Chapter

Explaining the Phenomenon

Thomas A. Robinson and Lanette D. Ruff

in Out of the Mouths of Babes

Published in print December 2011 | ISBN: 9780199790876
Published online January 2012 | e-ISBN: 9780199919192 | DOI: http://dx.doi.org/10.1093/acprof:oso/9780199790876.003.0016

Series: Religion in America

Explaining the Phenomenon

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The 1920s was the golden age of the girl evangelist phenomenon. A primary reason for this was the dominant flapper in this period, for which girl evangelists presented a stark and curious contrast. However curious such girls were, they fit a decade noted for the strange and the novel. Also of importance was the role of Aimee Semple McPherson, who forged new avenues for women preachers and who trained even young children for evangelism. The popularity of Uldine Utley would have sparked some interest in preaching in other young girls, somewhat creating a copy-cat movement of girls into preaching careers. The renewal of revivalism by Pentecostals provided a ready platform for the young girls. As well, the general interest in society at large in child stars would have also provided some easy acceptance of the girl preachers. The role of the press was equally important, giving a nation-wide spotlight that the girls would not have otherwise had. Finally, the chapter deals with the survival of the phenomenon into the 1930s, a decade starkly different from the 1920s, when most of the novelty of the 1920s disappeared. Finally, comments are made on the significance of the phenomenon of girl evangelists.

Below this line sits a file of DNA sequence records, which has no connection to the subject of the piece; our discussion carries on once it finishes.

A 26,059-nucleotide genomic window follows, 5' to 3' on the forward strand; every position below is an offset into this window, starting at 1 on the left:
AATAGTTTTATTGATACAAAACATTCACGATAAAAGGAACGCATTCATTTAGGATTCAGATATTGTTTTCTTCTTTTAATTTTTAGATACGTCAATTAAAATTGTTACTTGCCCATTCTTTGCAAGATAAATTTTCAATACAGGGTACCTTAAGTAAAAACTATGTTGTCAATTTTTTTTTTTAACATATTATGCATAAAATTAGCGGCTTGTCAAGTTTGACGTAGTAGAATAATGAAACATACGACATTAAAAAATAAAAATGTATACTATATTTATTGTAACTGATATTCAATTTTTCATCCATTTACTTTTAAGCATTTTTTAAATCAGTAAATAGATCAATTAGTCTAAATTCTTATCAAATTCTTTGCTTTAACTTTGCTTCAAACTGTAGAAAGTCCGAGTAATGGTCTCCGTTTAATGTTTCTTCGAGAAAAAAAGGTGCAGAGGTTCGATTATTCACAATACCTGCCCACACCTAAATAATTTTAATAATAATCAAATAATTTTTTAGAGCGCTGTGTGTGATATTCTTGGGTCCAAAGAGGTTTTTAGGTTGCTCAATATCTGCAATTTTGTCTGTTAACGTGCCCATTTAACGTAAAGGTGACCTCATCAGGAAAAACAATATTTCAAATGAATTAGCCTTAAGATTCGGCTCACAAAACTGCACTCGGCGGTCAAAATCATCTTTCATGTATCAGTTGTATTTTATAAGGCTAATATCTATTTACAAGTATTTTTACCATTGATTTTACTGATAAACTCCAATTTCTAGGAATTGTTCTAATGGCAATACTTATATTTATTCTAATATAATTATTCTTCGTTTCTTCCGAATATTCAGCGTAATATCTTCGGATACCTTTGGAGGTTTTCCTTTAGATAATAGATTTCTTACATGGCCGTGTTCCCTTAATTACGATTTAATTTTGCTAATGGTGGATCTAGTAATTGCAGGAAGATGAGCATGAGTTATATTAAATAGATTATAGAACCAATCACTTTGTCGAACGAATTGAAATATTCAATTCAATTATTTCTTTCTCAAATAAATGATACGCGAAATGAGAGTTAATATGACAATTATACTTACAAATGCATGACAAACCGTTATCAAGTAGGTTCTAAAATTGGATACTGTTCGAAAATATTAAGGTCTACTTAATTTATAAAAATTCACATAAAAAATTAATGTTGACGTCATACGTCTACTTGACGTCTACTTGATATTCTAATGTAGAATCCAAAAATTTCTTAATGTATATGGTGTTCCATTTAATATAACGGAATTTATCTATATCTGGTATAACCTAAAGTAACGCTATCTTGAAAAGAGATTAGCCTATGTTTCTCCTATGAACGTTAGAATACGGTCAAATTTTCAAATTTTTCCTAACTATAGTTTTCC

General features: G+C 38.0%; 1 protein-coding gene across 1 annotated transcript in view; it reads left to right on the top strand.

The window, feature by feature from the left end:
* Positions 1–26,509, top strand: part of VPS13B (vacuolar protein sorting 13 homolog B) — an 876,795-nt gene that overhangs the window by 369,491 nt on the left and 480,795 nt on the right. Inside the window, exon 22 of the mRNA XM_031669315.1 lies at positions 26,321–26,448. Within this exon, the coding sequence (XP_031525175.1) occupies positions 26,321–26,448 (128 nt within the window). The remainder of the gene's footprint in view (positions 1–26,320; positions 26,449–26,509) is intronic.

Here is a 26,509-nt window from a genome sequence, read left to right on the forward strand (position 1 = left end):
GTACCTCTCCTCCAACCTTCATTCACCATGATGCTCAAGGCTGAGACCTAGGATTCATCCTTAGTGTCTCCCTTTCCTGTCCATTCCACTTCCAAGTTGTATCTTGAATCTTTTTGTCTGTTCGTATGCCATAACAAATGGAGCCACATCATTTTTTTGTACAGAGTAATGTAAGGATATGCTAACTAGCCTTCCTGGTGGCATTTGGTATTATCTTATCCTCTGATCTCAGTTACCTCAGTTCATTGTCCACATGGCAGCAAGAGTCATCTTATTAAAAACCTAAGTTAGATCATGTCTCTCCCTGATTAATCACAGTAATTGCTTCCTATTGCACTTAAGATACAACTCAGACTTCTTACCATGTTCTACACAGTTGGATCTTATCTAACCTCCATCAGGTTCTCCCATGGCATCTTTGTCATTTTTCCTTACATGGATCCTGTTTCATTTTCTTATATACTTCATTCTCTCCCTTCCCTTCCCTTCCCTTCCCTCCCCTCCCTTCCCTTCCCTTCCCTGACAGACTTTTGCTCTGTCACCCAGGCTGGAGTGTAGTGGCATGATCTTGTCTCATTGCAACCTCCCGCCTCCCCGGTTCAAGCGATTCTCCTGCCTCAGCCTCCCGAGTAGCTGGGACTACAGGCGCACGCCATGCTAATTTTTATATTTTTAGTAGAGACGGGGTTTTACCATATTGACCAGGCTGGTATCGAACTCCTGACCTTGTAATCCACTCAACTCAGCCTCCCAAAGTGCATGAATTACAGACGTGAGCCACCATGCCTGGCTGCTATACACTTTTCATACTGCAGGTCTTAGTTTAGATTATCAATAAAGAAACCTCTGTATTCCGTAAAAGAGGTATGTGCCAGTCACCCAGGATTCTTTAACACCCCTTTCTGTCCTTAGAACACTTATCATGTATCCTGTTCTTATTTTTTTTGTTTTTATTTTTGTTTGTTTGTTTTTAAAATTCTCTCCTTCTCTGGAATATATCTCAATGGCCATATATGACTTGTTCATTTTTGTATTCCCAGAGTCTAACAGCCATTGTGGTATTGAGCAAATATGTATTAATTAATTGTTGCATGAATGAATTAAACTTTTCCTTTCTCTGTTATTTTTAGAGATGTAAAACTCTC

Keywords: the roaring twenties; flappers; Aimee Semple McPherson; Uldine Utley; 1920s; 1930s; the press

Chapter.  5160 words.  Illustrated.

Subjects: Religious Studies

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